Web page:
Beyond warning consumers, Google may also potentially penalize a hacked site by effectively removing it from its search results pages until action is taken. If a website utilizes Google Search Console, a web manager may receive a message like the one shown to the left.
Of course, if a company’s website is not ranking on Google for keywords relevant to its business, the business, without question, is losing leads and sales. Considering that Google’s organic search is responsible for more than half the traffic most HVAC contractor websites gain, having a site banned from Google is a major issue.
It’s hard to believe the number of business owners who invest thousands of dollars on search engine optimization (SEO) in order to improve their sites’ first-page rankings but then have to remove their sites from Google because they were pennywise and pound foolish regarding their website hosting and website maintenance procedures. Don’t be one of them.
LOSS OF TIME AND MONEY
In addition to the leads and sales a company’s losing while the hacked site has been penalized by Google, management is also going to lose money paying a website developer to diagnose and fix the problem. Sometimes the fix is simple, but, other times, years of neglect lead to complex and costly fixes. Sometimes things are so serious we recommend the website be completely rebuilt.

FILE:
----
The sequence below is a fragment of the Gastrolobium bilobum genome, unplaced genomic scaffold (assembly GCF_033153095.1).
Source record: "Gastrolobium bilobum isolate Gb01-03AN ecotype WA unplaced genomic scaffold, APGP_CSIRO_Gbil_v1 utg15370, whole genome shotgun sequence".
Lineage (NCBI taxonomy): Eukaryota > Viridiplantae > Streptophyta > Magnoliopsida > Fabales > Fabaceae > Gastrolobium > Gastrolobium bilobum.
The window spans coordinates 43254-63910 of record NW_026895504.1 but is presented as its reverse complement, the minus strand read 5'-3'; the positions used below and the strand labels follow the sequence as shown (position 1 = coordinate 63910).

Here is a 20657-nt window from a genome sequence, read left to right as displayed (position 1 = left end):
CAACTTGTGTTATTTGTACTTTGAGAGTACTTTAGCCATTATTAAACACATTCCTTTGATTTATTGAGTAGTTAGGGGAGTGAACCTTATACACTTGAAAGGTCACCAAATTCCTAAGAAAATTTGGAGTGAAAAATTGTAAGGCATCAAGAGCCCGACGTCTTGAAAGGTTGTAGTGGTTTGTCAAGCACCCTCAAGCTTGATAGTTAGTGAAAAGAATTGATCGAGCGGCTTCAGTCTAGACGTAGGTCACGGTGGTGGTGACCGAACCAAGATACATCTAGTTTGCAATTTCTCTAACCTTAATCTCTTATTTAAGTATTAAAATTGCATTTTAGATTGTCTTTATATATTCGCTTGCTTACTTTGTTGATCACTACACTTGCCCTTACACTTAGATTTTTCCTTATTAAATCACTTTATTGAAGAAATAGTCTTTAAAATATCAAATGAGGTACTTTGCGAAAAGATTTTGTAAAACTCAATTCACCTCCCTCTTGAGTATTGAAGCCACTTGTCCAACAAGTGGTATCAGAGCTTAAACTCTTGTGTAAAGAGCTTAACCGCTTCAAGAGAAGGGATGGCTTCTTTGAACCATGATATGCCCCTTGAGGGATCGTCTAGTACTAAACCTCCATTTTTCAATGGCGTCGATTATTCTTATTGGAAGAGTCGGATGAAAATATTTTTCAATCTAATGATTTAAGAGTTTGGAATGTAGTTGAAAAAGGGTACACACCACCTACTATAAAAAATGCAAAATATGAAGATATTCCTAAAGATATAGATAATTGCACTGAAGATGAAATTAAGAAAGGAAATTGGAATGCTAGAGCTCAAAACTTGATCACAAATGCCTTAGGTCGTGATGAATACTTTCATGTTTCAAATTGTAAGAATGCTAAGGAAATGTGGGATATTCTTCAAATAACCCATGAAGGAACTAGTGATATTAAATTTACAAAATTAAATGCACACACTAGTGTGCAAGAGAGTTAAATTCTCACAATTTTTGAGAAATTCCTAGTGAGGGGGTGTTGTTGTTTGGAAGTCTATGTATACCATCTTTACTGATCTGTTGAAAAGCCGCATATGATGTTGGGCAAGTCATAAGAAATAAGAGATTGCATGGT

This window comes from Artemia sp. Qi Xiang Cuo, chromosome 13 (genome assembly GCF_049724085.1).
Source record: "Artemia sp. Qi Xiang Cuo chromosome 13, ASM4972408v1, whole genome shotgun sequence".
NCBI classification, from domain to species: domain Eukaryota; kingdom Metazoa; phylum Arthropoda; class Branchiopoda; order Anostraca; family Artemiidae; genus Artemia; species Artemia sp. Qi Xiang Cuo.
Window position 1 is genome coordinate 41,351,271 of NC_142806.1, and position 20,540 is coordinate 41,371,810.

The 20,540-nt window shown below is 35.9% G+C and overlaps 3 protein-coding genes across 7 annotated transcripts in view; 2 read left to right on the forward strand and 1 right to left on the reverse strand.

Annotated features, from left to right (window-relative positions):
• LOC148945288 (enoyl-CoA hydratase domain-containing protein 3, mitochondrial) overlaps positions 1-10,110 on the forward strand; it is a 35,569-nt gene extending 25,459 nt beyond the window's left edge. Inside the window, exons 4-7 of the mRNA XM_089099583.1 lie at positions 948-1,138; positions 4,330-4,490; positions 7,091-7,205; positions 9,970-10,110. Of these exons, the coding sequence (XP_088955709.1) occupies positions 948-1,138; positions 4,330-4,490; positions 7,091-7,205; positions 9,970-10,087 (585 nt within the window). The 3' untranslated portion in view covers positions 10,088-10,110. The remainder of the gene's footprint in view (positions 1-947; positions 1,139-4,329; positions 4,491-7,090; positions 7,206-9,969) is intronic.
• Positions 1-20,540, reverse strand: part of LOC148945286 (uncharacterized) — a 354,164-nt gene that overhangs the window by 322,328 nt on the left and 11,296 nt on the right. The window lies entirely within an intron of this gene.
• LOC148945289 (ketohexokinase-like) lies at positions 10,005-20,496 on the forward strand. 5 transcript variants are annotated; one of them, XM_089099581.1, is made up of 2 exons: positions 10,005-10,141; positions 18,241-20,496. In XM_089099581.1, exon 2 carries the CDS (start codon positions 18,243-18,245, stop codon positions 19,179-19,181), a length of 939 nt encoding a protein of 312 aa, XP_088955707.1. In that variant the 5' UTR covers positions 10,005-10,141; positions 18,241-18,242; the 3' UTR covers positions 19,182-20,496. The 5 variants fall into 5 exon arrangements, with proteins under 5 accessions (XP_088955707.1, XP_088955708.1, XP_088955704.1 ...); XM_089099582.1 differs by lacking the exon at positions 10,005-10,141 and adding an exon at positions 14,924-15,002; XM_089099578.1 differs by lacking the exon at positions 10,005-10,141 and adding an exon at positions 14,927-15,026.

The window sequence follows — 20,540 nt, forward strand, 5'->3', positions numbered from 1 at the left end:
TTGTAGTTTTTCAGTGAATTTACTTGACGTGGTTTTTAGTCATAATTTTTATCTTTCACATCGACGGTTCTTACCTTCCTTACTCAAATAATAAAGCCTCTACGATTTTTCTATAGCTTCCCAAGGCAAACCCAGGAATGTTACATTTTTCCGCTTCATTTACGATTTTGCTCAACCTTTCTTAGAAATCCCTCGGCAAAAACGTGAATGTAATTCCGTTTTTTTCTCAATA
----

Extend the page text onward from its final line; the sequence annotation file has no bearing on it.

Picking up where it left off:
Like most things, an ounce of prevention is worth a pound of cure. The first step to prevent a website from being hacked is to select a reputable website hosting company. I know some web marketing companies host their clients’ sites from an old computer in the garage. A company’s website isn’t a hobby; it’s a growth engine. Treat it that way.
Also, use strong passwords. One of the reasons so many small business websites get hacked is because the business owner, its marketing gal, or web development company uses passwords like, “admin123” or “soccer” or “password.”
When it comes to creating passwords for a website hosting account and the website’s content management system (and the MySQL database related to the CMS), do not use the same passwords that are used for every other site, and use passwords that are at least eight characters and that include upper/lowercase letters, numbers, and symbols.
Finally, keep the website’s content management system (e.g., WordPress, Joomla, etc.) up to date. Most content management systems (CMS) use plugins. From time to time, plugins are updated — mostly to patch an identified security update. When plugins update, a facilitator must update the site. A good Web marketing firm can do this via some type of webmaster services agreement or as part of the hosting package.
Most HVAC contractors spend as little time thinking about their websites as possible. That’s understandable. Owners have businesses to run, equipment to install and repair, and customer and employee issues to deal with. The last thing on upper management’s mind is monitoring a website to see whether or not it’s been hacked.
But, hacked websites aren’t a problem limited to big companies or fancy e-commerce websites. Small business websites get hacked all the time. Some owners have no idea it has happened to them until they get a seemingly bizarre call from a prospect, customer, or vendor telling them the bad news.
The company’s website is one of its most valuable assets. Not taking some minimal steps to secure it is like leaving the front door unlocked. Even in the safest parts of town, in my opinion, that’s not a good idea.
Publication date: 7/4/2016